116c- Lecture 5

We defined addition, multiplication, and exponentiation of ordinals, and stated some basic properties of these operations. They extend into the transfinite the usual operations on natural numbers.

I made a mistake when indicating how to define these operations “intrinsically” rather than as a consequence of the transfinite recursion theorem: In the definition of ordinal exponentiation \alpha^{\cdot\beta}, we consider the set \{f\in{}^\beta\alpha:f(\xi)=0\mbox{ for all but finitely many }\xi<\beta\} and order it by setting f<g, for f\ne g in this set, iff f(\xi)<g(\xi) as ordinals, where \xi<\beta is the largest ordinal such that f(\xi)\ne g(\xi). In particular, there is such an ordinal \xi. In class, I mentioned that \xi was the smallest such ordinal, but this does not work.

Using Hartog’s function and transfinite recursion we defined the long sequence of (well-ordered) cardinals, the alephs.

Remark. It was asked in class whether one can make sense of well-orders longer than {\sf ORD} and if one can extend to them the operations we defined.

Of course, one can define classes that are well-orders of order type longer than {\sf ORD} (for example, one can define the lexicographic ordering on 2\times{\sf ORD}, which would correspond to the “long ordinal” {\sf ORD}+{\sf ORD}). In {\sf ZFC} this is cumbersome (since classes are formulas) but possible. There is an extension of {\sf GB} that allows these operations to be carried out in a more natural way, Morse-Kelley set theory {\sf MK}, briefly discussed here.

However, I do not know of any significant advantages of this approach. But a few general (and unfortunately vague) observations can be made:

  • Most likely, any way of extending well-orders beyond {\sf ORD} would also provide a way of extending V to a longer “universe of classes.” The study of these end-extensions (in the context of large cardinals, where it is easier to formalize these ideas) has resulted in an interesting research area originated by Keisler and Silver with recent results by Villaveces and others.
  • I also expect that any systematic way of doing this would translate with minor adjustments into a treatment of indiscernibles and elementary embeddings (which could potentially turn into a motivation for the study of these important topics and would be interesting at least from a pedagogical point of view).
  • As I said, however, I do not know of any systematic attempt at doing something with these “long ordinals.” With one exception: the work of Reinhardt, with the caveat that I couldn’t make much sense of it in any productive way years ago. But this is an excuse to recommend a couple of excellent papers by Penelope Maddy, Believing the Axioms I and II, that originally appeared in The Journal of Symbolic Logic in 1988 and can be accessed through JSTOR. These papers discuss the intuitions behind the axioms of set theory and end up discussing more recent developments (like large cardinal axioms and determinacy assumptions), and I believe you will appreciate them. During her discussion of very large cardinals, Maddy mentions Reinhardt ideas, so this can also be a place to start if one is interested in the issue of “long ordinals.”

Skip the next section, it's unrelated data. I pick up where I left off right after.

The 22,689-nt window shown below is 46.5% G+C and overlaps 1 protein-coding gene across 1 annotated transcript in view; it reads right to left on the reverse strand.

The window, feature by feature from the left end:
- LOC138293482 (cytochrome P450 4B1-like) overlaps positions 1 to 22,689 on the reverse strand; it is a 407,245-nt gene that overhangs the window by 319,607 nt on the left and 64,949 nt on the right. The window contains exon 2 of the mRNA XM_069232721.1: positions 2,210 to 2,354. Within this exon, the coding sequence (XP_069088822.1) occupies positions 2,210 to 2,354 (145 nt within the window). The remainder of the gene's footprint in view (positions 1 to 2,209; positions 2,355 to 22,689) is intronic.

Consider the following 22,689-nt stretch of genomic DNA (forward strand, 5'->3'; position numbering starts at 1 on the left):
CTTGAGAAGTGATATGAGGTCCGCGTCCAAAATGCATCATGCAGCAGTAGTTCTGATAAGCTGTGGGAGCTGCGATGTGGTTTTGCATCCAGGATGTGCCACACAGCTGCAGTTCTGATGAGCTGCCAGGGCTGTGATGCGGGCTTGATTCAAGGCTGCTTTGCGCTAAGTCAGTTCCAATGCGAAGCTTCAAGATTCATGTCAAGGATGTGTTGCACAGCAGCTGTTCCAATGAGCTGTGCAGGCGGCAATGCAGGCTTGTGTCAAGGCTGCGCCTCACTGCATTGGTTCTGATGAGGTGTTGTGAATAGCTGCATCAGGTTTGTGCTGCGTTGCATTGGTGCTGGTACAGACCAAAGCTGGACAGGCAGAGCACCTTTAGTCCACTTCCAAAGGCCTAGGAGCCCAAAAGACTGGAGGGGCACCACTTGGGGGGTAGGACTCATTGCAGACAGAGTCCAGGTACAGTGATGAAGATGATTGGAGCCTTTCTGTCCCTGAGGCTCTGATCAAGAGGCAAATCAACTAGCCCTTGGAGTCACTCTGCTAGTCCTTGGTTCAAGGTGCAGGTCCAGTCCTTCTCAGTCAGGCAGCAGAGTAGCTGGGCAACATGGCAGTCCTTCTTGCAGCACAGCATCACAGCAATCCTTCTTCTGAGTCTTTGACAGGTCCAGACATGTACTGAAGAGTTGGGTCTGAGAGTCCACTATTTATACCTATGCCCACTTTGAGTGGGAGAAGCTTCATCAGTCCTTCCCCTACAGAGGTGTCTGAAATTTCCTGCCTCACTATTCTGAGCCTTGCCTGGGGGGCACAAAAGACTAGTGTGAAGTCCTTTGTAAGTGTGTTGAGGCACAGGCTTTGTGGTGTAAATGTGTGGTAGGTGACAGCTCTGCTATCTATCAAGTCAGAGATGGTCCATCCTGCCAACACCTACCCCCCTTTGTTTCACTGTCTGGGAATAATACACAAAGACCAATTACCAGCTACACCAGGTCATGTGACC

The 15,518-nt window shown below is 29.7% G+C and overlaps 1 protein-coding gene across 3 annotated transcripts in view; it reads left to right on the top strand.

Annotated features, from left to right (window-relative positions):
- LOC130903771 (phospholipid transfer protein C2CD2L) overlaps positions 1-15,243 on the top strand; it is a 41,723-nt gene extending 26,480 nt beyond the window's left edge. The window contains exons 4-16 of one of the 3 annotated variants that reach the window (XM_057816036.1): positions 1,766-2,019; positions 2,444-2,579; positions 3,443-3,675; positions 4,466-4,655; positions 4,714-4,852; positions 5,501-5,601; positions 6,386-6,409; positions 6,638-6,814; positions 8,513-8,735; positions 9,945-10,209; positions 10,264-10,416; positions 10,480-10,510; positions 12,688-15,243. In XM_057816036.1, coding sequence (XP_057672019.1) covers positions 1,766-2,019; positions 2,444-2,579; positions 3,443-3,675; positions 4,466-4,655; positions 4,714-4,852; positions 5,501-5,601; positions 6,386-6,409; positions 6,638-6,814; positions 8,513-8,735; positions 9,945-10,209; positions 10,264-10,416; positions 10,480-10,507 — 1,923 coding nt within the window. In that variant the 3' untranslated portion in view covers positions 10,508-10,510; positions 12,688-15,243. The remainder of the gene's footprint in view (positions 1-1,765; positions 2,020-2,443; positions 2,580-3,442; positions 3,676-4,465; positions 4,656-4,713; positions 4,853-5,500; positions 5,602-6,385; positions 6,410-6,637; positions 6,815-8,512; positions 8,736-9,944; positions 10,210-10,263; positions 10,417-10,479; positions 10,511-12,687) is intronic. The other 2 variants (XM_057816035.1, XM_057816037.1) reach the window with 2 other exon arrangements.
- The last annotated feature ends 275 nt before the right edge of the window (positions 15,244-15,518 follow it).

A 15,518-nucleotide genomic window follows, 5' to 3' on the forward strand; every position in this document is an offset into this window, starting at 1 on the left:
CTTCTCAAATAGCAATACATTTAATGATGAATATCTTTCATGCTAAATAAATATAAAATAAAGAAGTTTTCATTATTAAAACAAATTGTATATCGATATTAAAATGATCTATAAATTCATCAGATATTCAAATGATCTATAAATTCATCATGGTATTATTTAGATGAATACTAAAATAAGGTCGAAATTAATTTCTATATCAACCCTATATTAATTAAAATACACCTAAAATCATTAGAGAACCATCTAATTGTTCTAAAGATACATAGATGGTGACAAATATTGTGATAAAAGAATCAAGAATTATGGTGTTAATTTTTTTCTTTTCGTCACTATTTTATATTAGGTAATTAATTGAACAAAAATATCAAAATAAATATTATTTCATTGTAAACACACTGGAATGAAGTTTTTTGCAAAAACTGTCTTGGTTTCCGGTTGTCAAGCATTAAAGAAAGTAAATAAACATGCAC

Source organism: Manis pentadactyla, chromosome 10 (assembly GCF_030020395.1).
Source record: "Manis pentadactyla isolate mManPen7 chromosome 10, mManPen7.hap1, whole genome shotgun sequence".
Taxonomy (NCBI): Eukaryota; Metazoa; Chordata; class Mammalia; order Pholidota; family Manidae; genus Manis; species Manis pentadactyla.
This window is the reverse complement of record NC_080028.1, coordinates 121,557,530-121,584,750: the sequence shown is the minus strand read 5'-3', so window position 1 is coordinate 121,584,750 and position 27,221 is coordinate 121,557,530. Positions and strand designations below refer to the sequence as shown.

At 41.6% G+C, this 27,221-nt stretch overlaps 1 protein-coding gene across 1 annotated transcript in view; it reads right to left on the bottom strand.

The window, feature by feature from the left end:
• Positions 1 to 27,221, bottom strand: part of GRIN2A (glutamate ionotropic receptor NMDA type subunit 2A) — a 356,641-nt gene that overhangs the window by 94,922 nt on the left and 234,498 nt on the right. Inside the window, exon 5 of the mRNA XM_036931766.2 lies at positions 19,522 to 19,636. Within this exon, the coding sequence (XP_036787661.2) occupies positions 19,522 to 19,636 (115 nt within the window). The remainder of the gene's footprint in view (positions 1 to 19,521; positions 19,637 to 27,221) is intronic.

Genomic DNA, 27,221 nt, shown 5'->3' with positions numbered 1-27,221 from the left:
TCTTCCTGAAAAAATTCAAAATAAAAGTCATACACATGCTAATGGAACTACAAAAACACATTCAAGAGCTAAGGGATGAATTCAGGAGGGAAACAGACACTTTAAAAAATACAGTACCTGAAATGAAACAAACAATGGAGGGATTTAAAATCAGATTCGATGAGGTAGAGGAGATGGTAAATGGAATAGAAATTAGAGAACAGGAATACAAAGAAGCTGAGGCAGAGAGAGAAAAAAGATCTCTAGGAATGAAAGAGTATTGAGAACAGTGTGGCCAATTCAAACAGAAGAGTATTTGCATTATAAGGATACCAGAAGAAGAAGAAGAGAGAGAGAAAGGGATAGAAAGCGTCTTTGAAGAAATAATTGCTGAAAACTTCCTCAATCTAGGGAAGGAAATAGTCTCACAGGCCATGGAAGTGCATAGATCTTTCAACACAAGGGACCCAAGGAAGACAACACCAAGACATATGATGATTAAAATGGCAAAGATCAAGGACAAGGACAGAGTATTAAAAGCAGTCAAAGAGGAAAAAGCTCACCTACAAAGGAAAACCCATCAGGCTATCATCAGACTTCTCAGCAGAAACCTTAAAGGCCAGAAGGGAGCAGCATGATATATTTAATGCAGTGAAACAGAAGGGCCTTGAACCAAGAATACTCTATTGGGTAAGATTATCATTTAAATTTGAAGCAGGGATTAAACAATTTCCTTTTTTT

2 Responses to 116c- Lecture 5

  1. Domenic says:

    Hi Professor,

    Could you explain what was meant by “continuous to the right,” and how this was the usual way to define things? Is it just that the limit “from above” (i.e. counting downward… this is terribly informal, I know) is equal to the number defined? Or is it a commutativity thing?


  2. I think what I meant was simply that the function of two variables S(\alpha,\beta)=\alpha+\beta is continuous on the right (or right-continuous), meaning that for any \beta, \lim_{\gamma\to\beta}S(\alpha,\gamma)=S(\alpha,\beta). (And similarly for multiplication and exponentiation.)

    This is actually the case, although we didn’t formally verify it. The limits here are computed in the topological space {\sf ORD} (with the order topology), which is Hausdorff so limits are well-defined if they exist. One can check that any successor ordinal is isolated (\{\alpha+1\}=(\alpha,\alpha+2)), so the limit expression is only saying something when \beta is a limit ordinal. In this case, since \null [0,\beta]=(-\infty,\beta+1) is an open neighborhood of \beta, \lim_{\gamma\to\beta} means the same that a limit from the left, i.e., with \gamma<\beta, and since S is increasing, then the limit is actually a sup.

    Unfortunately, S is not continuous, because it is not continuous on the left, i.e., S(\alpha,\beta) and \lim_{\gamma\to\alpha}S(\gamma,\beta) need not coincide. For example, n+\omega=\omega for all n\in\omega, while \omega+\omega>\omega.

    Similar remarks hold for multiplication and exponentiation. I believe that multiplication is defined in the somewhat bizarre way it is (so \alpha\cdot\beta=\mbox{ot}(\beta\times\alpha,<_{lex})) so it is continuous on the right rather than on the left, just as addition and exponentiation; notice that multiplication would have been continuous on the left if we had set things to make the more natural identity \alpha\cdot\beta=\mbox{ot}(\alpha\times\beta,<_{lex}) true.

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